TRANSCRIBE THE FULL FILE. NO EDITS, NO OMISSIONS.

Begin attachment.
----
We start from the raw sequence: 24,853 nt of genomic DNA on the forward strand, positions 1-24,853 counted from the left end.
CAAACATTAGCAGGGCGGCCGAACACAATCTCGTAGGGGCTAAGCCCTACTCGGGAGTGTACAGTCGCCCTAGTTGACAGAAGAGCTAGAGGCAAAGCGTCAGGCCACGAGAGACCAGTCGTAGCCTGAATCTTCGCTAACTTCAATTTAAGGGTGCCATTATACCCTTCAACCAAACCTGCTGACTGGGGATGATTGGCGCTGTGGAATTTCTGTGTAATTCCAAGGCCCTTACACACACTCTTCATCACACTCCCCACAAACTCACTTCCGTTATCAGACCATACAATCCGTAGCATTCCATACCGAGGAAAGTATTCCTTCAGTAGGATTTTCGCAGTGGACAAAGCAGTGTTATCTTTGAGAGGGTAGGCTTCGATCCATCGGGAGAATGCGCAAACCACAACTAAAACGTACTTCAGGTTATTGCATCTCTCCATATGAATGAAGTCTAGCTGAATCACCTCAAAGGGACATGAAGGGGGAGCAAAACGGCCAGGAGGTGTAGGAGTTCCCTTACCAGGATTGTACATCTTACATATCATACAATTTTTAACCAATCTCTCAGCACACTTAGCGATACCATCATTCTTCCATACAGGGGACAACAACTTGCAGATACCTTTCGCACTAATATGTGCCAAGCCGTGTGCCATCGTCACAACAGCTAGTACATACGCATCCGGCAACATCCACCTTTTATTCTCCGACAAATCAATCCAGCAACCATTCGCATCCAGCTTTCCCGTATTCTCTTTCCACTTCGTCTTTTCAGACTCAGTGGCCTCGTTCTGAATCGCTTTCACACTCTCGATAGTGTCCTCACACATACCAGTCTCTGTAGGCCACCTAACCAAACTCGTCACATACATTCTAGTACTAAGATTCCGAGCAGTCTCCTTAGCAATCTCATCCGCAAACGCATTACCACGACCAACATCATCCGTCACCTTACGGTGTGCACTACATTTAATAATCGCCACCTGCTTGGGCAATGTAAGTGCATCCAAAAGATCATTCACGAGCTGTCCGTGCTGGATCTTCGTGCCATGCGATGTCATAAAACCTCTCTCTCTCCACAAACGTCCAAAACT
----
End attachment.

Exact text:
We start from the raw sequence: 24,853 nt of genomic DNA on the forward strand, positions 1-24,853 counted from the left end.
CAAACATTAGCAGGGCGGCCGAACACAATCTCGTAGGGGCTAAGCCCTACTCGGGAGTGTACAGTCGCCCTAGTTGACAGAAGAGCTAGAGGCAAAGCGTCAGGCCACGAGAGACCAGTCGTAGCCTGAATCTTCGCTAACTTCAATTTAAGGGTGCCATTATACCCTTCAACCAAACCTGCTGACTGGGGATGATTGGCGCTGTGGAATTTCTGTGTAATTCCAAGGCCCTTACACACACTCTTCATCACACTCCCCACAAACTCACTTCCGTTATCAGACCATACAATCCGTAGCATTCCATACCGAGGAAAGTATTCCTTCAGTAGGATTTTCGCAGTGGACAAAGCAGTGTTATCTTTGAGAGGGTAGGCTTCGATCCATCGGGAGAATGCGCAAACCACAACTAAAACGTACTTCAGGTTATTGCATCTCTCCATATGAATGAAGTCTAGCTGAATCACCTCAAAGGGACATGAAGGGGGAGCAAAACGGCCAGGAGGTGTAGGAGTTCCCTTACCAGGATTGTACATCTTACATATCATACAATTTTTAACCAATCTCTCAGCACACTTAGCGATACCATCATTCTTCCATACAGGGGACAACAACTTGCAGATACCTTTCGCACTAATATGTGCCAAGCCGTGTGCCATCGTCACAACAGCTAGTACATACGCATCCGGCAACATCCACCTTTTATTCTCCGACAAATCAATCCAGCAACCATTCGCATCCAGCTTTCCCGTATTCTCTTTCCACTTCGTCTTTTCAGACTCAGTGGCCTCGTTCTGAATCGCTTTCACACTCTCGATAGTGTCCTCACACATACCAGTCTCTGTAGGCCACCTAACCAAACTCGTCACATACATTCTAGTACTAAGATTCCGAGCAGTCTCCTTAGCAATCTCATCCGCAAACGCATTACCACGACCAACATCATCCGTCACCTTACGGTGTGCACTACATTTAATAATCGCCACCTGCTTGGGCAATGTAAGTGCATCCAAAAGATCATTCACGAGCTGTCCGTGCTGGATCTTCGTGCCATGCGATGTCATAAAACCTCTCTCTCTCCACAAACGTCCAAAACT